9. The invention dened by claim 4 in which the organic casting resin yand the metal baseplate have substantially the same temperature coeicent of expansion.

References Cited in the le of this patent UNITED- STATES PATENTS 2,258,218 Rochow Oct. 7, 1941 2,548,353 Cunningham Apr. 10, 1951 2,737,618 Eisler Mar. 6, 1956 2,758,263 Robillard Aug. 7, 1956 OTHER REFERENCES Iavitz: Cast Resin Embedments; Electrical Manufacturing; September 1951; pp. 10S-118.

Kuehlthau: Silco-Flex Insulation; Allis-Chalmers Electrical Review; 2nd quarter, 1955.

Patent Citations
Cited PatentFiling datePublication dateApplicantTitle
US2258218 *Aug 1, 1939Oct 7, 1941Gen ElectricMethyl silicones and related products
US2548353 *Feb 25, 1949Apr 10, 1951Melpar IncCasting method
US2737618 *Nov 17, 1952Mar 6, 1956Int Rectifier CorpMiniature rectifier
US2758263 *Oct 3, 1952Aug 7, 1956Ericsson Telefon Ab L MContact device
Referenced by
Citing PatentFiling datePublication dateApplicantTitle
US3072832 *May 6, 1959Jan 8, 1963Texas Instruments IncSemiconductor structure fabrication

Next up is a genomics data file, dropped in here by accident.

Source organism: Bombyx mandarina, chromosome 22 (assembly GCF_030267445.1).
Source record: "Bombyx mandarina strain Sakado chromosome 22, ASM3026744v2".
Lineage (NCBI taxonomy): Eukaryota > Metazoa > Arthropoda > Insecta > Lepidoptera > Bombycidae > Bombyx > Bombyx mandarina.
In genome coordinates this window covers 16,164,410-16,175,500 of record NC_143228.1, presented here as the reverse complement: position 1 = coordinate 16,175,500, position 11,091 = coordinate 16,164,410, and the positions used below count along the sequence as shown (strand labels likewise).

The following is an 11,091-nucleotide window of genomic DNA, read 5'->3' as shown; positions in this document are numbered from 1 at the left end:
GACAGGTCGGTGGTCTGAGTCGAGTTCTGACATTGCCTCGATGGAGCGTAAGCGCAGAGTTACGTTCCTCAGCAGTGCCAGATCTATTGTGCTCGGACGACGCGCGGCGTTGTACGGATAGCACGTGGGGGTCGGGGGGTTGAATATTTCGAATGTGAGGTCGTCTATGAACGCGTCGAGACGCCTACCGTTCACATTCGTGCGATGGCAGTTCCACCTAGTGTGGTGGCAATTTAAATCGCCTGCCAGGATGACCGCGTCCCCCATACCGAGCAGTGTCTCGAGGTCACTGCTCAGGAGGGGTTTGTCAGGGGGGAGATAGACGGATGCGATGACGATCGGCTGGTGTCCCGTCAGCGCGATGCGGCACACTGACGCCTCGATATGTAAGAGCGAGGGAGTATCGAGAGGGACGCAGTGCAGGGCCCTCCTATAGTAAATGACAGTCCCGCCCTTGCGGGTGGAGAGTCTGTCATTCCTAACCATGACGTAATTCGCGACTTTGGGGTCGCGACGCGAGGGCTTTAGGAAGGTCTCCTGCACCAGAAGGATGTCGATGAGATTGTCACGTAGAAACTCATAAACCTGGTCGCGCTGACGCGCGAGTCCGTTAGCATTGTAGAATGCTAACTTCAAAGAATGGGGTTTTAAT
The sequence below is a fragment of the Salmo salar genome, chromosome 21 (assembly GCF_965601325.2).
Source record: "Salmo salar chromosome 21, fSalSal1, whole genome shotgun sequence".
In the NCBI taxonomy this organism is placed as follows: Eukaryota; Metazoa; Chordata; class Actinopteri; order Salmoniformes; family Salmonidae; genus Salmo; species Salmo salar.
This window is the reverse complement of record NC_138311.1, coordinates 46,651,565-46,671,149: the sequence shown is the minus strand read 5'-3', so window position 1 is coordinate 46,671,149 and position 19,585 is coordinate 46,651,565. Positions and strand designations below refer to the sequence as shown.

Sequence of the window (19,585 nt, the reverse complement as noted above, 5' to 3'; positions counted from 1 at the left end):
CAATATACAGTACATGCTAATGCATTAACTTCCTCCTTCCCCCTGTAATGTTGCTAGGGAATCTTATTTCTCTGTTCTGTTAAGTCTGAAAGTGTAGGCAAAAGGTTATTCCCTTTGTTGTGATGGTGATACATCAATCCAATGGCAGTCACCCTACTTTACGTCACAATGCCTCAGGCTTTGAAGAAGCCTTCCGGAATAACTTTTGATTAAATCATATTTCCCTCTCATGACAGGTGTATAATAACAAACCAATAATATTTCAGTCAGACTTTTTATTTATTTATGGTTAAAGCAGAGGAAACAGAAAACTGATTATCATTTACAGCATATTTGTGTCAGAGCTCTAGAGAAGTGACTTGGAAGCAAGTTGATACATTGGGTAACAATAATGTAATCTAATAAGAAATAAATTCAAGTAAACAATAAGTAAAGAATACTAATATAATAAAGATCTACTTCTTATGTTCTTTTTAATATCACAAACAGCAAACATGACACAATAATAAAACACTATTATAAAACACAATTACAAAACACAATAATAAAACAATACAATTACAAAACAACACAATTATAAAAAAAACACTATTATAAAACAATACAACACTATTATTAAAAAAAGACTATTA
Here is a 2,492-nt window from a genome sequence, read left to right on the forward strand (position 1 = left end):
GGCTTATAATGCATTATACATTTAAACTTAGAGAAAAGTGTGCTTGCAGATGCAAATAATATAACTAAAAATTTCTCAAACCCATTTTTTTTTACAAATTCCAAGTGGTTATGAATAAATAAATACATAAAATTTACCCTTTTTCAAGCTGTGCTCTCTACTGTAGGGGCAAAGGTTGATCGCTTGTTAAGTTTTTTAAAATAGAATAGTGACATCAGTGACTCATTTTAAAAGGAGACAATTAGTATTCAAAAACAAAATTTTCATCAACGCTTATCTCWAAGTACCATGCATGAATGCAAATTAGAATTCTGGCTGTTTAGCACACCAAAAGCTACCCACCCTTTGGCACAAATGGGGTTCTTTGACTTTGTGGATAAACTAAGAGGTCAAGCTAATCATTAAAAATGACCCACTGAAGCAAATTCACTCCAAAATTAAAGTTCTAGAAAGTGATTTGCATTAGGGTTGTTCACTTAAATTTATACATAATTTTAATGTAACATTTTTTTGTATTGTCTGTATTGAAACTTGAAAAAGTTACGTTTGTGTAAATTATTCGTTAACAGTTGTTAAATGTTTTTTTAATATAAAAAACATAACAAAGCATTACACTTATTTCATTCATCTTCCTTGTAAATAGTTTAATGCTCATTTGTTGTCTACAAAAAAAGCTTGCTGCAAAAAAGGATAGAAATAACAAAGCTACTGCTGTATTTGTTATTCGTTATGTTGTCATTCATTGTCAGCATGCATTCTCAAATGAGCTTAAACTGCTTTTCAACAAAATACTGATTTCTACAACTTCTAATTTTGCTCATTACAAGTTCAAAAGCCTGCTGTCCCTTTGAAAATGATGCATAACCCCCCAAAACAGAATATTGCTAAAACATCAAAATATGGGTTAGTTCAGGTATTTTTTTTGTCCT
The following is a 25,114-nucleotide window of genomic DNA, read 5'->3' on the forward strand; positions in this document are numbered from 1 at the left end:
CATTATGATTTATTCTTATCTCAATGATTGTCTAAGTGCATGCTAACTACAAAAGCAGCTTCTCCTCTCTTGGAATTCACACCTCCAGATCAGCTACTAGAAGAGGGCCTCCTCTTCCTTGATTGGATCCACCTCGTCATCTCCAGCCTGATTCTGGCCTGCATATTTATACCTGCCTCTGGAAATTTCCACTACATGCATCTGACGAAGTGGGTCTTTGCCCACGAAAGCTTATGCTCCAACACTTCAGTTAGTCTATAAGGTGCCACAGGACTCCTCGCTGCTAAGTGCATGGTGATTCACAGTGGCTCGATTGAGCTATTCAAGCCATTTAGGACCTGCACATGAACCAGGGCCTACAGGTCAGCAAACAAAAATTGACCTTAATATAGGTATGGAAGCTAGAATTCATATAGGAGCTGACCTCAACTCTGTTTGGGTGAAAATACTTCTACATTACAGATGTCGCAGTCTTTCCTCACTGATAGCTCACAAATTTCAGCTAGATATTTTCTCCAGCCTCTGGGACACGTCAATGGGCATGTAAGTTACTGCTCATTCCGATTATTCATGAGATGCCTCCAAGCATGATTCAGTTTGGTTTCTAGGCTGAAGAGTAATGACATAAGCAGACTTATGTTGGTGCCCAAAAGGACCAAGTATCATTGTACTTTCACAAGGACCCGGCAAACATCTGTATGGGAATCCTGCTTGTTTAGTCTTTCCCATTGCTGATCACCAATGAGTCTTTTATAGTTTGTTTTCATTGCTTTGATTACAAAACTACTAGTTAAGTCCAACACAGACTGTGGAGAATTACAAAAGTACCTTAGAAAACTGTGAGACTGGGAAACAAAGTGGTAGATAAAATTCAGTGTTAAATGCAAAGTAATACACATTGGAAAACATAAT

US3077639 *Aug 3, 1959Feb 19, 1963Joseph Waldman & SonsSealing means and method of sealing
US3094765 *Aug 27, 1958Jun 25, 1963Miller Electric MfgCoated rectifiers and process of making
US3264531 *Mar 29, 1962Aug 2, 1966Jr Donald C DicksonRectifier assembly comprising series stacked pn-junction rectifiers
US3414784 *Dec 8, 1966Dec 3, 1968Siemens AgElectrical structural element having closely neighboring terminal contacts and method of making it
US3416046 *Dec 13, 1965Dec 10, 1968Dickson Electronics CorpEncased zener diode assembly and method of producing same
US5376326 *Aug 23, 1989Dec 27, 1994Compositech Ltd.Methods for making multilayer printed circuit boards
US8388165 *Jul 15, 2008Mar 5, 2013Yudong ZhangDisplaying device and method thereof
US20100011637 *Jul 15, 2008Jan 21, 2010Yudong ZhangDisplaying device and method thereof
Classifications
U.S. Classification257/785, 257/791, 257/42, 264/272.17, 257/793
International ClassificationH01L25/07
Cooperative ClassificationH01L25/073
European ClassificationH01L25/07R